Of Spain prior to the French invasion Napier says: 'The imbecility of Charles IV, the vileness of Ferdinand, and the corruption of Godoy, were undoubtedly the proximate causes of the calamities that overwhelmed Spain; but the primary cause, that which belongs to history, was the despotism arising from the union of a superstitious court and a sanguinary priesthood, which, repressing knowledge and contracting the public mind, sapped the foundation of all military as well as civic virtues, and prepared the way for invasion.' Unfortunately, Napier fails to mention the University of Salamanca which Q placed alongside Paris and Oxford. Nor the destruction by the French, for which Marshal Soult must bear his degree of responsibility, of the colleges of Salamanca which caused Don Eugenio Fuentes to turn against the invader in 'The Lamp and The Guitar'. Mateo and Valentin(e)  Llanos Gutierrez were fluent in English and knowledgeable in English Literature at the time of the French invasion. One wonders whether Napier left Spain with a similar knowledge of Spanish. Furthermore, Mateo and Valentine belonged to a liberal and democratic section of society which the triumph of Wellington's army left to the mercy of Spanish warlords and ultimately to the revenge of Ferdinand.

Q places his finger on the blind spot in Napier's History in Barber-Surgeon of Sabugal. The story from 'The Two Scouts' contains a conversation between Manuel McNeill and General Trant which exposes the self-defeating superciliousness of the English general. This attitude was exemplified in General Montgomery in his Second World War dealings with the Americans. In the Battle of the Bulge Charles MacDonald claims Montgomery 'was inclined to argue his proposals in imperious tones' (p. 50). Further, 'he developed attributes of arrogance and imperiousness that irritated many of his colleagues and, when the time came, American commanders in particular.' (p. 415).

It is generally recognised that the main contribution of General Eisenhower, Supreme Allied Commander in Europe, was not his generalship but his ability to keep the British and Americans fighting in relative amity. There was little amity between the British and Spanish forces. Many of the most educated and liberal Spaniards allied themselves with the French. Napier's attitude as found in his History comes close to the one Q excoriates in relation to General Trant and MacDonald excoriates in relation to Montgomery. Too many of those who took Btitish subsidies wanted the British no more than they wanted the French. They were reactionaries who slaughtered liberals in the wake of Wellington's victories at Ciudad Rodrigo, and forced such people to evacuate Spain, even if like Mateo Gutierrez they had fought with Wellington. Q's picture of the 'patriots' in 'The Lamp and the Guitar', with their disguises and their internal dissensions, tells its own story. They hated Don Andrea Galazza and called him 'renegado' but they also killed each other. Q's stories give us a complex and accurate picture of events which only fully reveals itself under close analysis.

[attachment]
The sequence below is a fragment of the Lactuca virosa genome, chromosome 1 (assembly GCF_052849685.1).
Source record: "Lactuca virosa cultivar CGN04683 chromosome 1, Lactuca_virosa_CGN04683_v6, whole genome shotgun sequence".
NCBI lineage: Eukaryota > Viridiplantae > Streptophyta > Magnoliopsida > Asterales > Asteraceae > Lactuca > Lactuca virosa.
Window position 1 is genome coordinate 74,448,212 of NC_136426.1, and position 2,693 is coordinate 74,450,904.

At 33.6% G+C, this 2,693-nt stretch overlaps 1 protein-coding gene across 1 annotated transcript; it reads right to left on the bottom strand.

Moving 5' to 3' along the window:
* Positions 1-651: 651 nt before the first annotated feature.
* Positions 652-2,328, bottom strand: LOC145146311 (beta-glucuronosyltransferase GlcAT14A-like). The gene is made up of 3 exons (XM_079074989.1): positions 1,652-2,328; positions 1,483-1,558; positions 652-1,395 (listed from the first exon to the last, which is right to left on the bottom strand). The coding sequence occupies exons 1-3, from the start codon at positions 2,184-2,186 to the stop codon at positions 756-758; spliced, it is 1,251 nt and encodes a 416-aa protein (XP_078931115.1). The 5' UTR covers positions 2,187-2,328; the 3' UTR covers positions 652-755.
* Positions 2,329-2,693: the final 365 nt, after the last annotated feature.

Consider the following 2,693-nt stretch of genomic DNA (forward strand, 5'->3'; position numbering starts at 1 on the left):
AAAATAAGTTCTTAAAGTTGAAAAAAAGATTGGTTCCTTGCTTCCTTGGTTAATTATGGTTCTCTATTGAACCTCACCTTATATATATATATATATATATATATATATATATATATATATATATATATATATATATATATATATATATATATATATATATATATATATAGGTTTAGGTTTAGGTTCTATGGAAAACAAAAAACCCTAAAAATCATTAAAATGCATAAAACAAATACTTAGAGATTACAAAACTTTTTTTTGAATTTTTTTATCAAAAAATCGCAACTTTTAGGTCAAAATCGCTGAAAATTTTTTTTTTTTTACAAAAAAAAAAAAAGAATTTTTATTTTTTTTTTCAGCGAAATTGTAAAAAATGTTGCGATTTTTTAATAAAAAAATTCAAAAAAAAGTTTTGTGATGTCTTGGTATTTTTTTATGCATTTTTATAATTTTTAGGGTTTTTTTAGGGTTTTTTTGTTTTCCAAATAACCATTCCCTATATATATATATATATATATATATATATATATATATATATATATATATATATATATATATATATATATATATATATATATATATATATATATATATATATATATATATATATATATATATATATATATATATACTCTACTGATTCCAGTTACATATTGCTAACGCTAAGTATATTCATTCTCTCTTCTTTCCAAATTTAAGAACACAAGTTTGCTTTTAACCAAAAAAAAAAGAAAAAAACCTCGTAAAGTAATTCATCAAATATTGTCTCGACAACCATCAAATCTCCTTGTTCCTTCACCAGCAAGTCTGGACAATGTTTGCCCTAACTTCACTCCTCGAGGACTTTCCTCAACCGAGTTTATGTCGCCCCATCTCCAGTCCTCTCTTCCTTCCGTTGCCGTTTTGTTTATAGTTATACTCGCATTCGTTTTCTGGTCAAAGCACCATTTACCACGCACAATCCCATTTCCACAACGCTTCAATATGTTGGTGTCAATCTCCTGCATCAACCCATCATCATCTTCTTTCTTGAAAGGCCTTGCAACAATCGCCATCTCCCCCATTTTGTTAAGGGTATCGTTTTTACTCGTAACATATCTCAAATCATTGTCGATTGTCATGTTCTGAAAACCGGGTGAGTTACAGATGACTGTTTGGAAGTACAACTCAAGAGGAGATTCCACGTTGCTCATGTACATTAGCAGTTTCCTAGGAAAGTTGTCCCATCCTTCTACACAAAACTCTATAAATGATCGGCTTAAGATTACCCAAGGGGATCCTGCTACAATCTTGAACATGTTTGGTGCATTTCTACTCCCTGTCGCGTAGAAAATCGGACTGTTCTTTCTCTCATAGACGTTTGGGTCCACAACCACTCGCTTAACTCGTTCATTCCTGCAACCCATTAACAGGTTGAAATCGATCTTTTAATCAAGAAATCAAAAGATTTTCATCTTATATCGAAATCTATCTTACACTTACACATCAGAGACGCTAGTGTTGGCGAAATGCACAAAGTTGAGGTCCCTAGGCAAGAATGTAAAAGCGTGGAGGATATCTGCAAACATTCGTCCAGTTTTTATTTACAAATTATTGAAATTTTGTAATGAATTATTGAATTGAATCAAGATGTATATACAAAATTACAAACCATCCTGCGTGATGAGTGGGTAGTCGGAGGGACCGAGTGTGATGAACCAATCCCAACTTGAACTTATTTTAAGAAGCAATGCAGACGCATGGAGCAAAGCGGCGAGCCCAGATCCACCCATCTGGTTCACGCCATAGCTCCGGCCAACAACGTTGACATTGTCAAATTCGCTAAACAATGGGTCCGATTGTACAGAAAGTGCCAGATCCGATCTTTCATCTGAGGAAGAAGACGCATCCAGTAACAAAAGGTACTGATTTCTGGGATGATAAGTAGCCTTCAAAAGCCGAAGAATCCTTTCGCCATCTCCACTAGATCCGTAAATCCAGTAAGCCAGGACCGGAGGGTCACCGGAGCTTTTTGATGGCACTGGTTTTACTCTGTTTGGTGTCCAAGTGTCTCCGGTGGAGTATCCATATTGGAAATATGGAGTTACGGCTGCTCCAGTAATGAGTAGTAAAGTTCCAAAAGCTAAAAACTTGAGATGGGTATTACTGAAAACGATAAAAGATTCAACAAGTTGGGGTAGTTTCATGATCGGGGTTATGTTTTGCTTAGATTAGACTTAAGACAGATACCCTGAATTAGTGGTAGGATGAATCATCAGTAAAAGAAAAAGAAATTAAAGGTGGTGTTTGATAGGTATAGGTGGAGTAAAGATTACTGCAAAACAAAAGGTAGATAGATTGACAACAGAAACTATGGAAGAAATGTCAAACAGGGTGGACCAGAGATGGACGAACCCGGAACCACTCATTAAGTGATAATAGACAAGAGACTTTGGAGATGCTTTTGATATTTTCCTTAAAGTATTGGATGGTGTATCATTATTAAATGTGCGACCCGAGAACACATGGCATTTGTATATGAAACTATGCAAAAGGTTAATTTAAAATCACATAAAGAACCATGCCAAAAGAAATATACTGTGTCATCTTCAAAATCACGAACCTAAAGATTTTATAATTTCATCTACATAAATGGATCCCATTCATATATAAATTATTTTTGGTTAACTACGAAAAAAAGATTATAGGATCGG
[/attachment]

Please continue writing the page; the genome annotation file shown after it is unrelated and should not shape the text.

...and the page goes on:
Wisely does Q conclude his preface to Two Sides of  the Face: 'It is his to catch in his mind and remember, or be deaf to, or to neglect as he will the word of a passer-by.' These words are as important today as when they were written.

Appendix IV: Spain 20 Years After the Peninsular War

British interest in Iberia faded after the advance of Wellington's army into France in 1814 until july 1936 when a military uprising against a leftist Republican Front Government led to the Spanish Civil War (1936–9). The Republicans were supported by the socialists, Communists and separatists, while the military had the backing of the monarchists and the Falange party. While Britain and France declared themselves neutral, Germany and Italy supported the nationalists and the Soviet union the Republicans. The destruction of the Basque town of Guernica, not far from San Sebastian, by German planes in 1937, paralleled the barbarity Q exposed in Corporal Sam. The Spanish Civil War involved the forces which had opposed each other following the French invasion of Iberia in 1808, but in contemporary guise. The evolution of these forces in the years after the Napoleonic Wars can be seen in the writings of the linguist George Borrow. The preface to his The Bible in Spain is dated to November 1842. The first chapter opens in November 1835.